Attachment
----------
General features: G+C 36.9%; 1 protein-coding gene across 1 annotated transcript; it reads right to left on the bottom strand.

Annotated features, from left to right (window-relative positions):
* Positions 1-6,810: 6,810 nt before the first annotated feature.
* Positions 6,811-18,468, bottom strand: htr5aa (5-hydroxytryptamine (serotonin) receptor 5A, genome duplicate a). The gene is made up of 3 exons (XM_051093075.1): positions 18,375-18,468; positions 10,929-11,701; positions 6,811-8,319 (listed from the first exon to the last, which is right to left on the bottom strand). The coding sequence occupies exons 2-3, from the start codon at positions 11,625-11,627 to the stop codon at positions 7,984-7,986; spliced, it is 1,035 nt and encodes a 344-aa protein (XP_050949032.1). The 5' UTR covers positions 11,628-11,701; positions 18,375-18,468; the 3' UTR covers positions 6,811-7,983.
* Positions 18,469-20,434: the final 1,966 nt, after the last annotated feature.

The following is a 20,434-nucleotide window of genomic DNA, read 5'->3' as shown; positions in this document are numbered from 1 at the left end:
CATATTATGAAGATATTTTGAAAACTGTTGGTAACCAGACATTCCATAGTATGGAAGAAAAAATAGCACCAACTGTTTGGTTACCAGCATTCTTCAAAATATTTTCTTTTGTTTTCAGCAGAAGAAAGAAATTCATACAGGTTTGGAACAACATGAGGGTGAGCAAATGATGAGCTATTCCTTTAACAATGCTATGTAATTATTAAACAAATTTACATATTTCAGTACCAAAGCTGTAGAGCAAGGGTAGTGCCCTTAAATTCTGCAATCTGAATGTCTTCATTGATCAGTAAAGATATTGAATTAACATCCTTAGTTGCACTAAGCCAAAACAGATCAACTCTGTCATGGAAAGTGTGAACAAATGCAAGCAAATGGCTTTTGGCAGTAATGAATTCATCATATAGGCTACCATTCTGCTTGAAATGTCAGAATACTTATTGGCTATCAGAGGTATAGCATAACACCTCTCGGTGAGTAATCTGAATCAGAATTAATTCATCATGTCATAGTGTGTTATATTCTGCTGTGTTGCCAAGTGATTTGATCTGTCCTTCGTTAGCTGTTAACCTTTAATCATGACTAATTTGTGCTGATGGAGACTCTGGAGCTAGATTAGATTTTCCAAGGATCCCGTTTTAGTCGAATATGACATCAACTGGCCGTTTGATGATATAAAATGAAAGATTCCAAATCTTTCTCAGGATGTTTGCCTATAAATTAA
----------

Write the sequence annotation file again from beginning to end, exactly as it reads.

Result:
General features: G+C 36.9%; 1 protein-coding gene across 1 annotated transcript; it reads right to left on the bottom strand.

Annotated features, from left to right (window-relative positions):
* Positions 1-6,810: 6,810 nt before the first annotated feature.
* Positions 6,811-18,468, bottom strand: htr5aa (5-hydroxytryptamine (serotonin) receptor 5A, genome duplicate a). The gene is made up of 3 exons (XM_051093075.1): positions 18,375-18,468; positions 10,929-11,701; positions 6,811-8,319 (listed from the first exon to the last, which is right to left on the bottom strand). The coding sequence occupies exons 2-3, from the start codon at positions 11,625-11,627 to the stop codon at positions 7,984-7,986; spliced, it is 1,035 nt and encodes a 344-aa protein (XP_050949032.1). The 5' UTR covers positions 11,628-11,701; positions 18,375-18,468; the 3' UTR covers positions 6,811-7,983.
* Positions 18,469-20,434: the final 1,966 nt, after the last annotated feature.

The following is a 20,434-nucleotide window of genomic DNA, read 5'->3' as shown; positions in this document are numbered from 1 at the left end:
CATATTATGAAGATATTTTGAAAACTGTTGGTAACCAGACATTCCATAGTATGGAAGAAAAAATAGCACCAACTGTTTGGTTACCAGCATTCTTCAAAATATTTTCTTTTGTTTTCAGCAGAAGAAAGAAATTCATACAGGTTTGGAACAACATGAGGGTGAGCAAATGATGAGCTATTCCTTTAACAATGCTATGTAATTATTAAACAAATTTACATATTTCAGTACCAAAGCTGTAGAGCAAGGGTAGTGCCCTTAAATTCTGCAATCTGAATGTCTTCATTGATCAGTAAAGATATTGAATTAACATCCTTAGTTGCACTAAGCCAAAACAGATCAACTCTGTCATGGAAAGTGTGAACAAATGCAAGCAAATGGCTTTTGGCAGTAATGAATTCATCATATAGGCTACCATTCTGCTTGAAATGTCAGAATACTTATTGGCTATCAGAGGTATAGCATAACACCTCTCGGTGAGTAATCTGAATCAGAATTAATTCATCATGTCATAGTGTGTTATATTCTGCTGTGTTGCCAAGTGATTTGATCTGTCCTTCGTTAGCTGTTAACCTTTAATCATGACTAATTTGTGCTGATGGAGACTCTGGAGCTAGATTAGATTTTCCAAGGATCCCGTTTTAGTCGAATATGACATCAACTGGCCGTTTGATGATATAAAATGAAAGATTCCAAATCTTTCTCAGGATGTTTGCCTATAAATTAA